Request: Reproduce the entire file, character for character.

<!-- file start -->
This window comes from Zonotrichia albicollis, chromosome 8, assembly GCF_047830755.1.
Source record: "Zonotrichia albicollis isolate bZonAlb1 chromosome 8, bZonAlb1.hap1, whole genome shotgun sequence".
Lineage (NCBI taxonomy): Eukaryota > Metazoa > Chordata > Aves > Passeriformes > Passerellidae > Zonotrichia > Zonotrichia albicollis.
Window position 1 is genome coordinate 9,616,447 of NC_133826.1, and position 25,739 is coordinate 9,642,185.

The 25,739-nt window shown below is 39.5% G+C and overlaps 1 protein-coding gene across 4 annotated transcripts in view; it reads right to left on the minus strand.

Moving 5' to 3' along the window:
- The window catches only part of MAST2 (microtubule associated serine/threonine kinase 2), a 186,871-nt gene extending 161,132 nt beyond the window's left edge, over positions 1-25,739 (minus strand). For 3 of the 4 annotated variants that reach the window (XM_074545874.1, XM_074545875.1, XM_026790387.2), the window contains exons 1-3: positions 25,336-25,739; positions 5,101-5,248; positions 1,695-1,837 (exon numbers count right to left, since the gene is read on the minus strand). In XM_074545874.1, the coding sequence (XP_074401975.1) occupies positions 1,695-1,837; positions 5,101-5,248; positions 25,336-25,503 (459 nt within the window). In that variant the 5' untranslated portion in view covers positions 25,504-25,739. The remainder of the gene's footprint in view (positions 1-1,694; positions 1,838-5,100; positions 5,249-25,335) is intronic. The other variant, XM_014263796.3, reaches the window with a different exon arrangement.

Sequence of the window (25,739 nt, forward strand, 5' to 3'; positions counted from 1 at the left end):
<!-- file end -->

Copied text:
This window comes from Zonotrichia albicollis, chromosome 8, assembly GCF_047830755.1.
Source record: "Zonotrichia albicollis isolate bZonAlb1 chromosome 8, bZonAlb1.hap1, whole genome shotgun sequence".
Lineage (NCBI taxonomy): Eukaryota > Metazoa > Chordata > Aves > Passeriformes > Passerellidae > Zonotrichia > Zonotrichia albicollis.
Window position 1 is genome coordinate 9,616,447 of NC_133826.1, and position 25,739 is coordinate 9,642,185.

The 25,739-nt window shown below is 39.5% G+C and overlaps 1 protein-coding gene across 4 annotated transcripts in view; it reads right to left on the minus strand.

Moving 5' to 3' along the window:
- The window catches only part of MAST2 (microtubule associated serine/threonine kinase 2), a 186,871-nt gene extending 161,132 nt beyond the window's left edge, over positions 1-25,739 (minus strand). For 3 of the 4 annotated variants that reach the window (XM_074545874.1, XM_074545875.1, XM_026790387.2), the window contains exons 1-3: positions 25,336-25,739; positions 5,101-5,248; positions 1,695-1,837 (exon numbers count right to left, since the gene is read on the minus strand). In XM_074545874.1, the coding sequence (XP_074401975.1) occupies positions 1,695-1,837; positions 5,101-5,248; positions 25,336-25,503 (459 nt within the window). In that variant the 5' untranslated portion in view covers positions 25,504-25,739. The remainder of the gene's footprint in view (positions 1-1,694; positions 1,838-5,100; positions 5,249-25,335) is intronic. The other variant, XM_014263796.3, reaches the window with a different exon arrangement.

Sequence of the window (25,739 nt, forward strand, 5' to 3'; positions counted from 1 at the left end):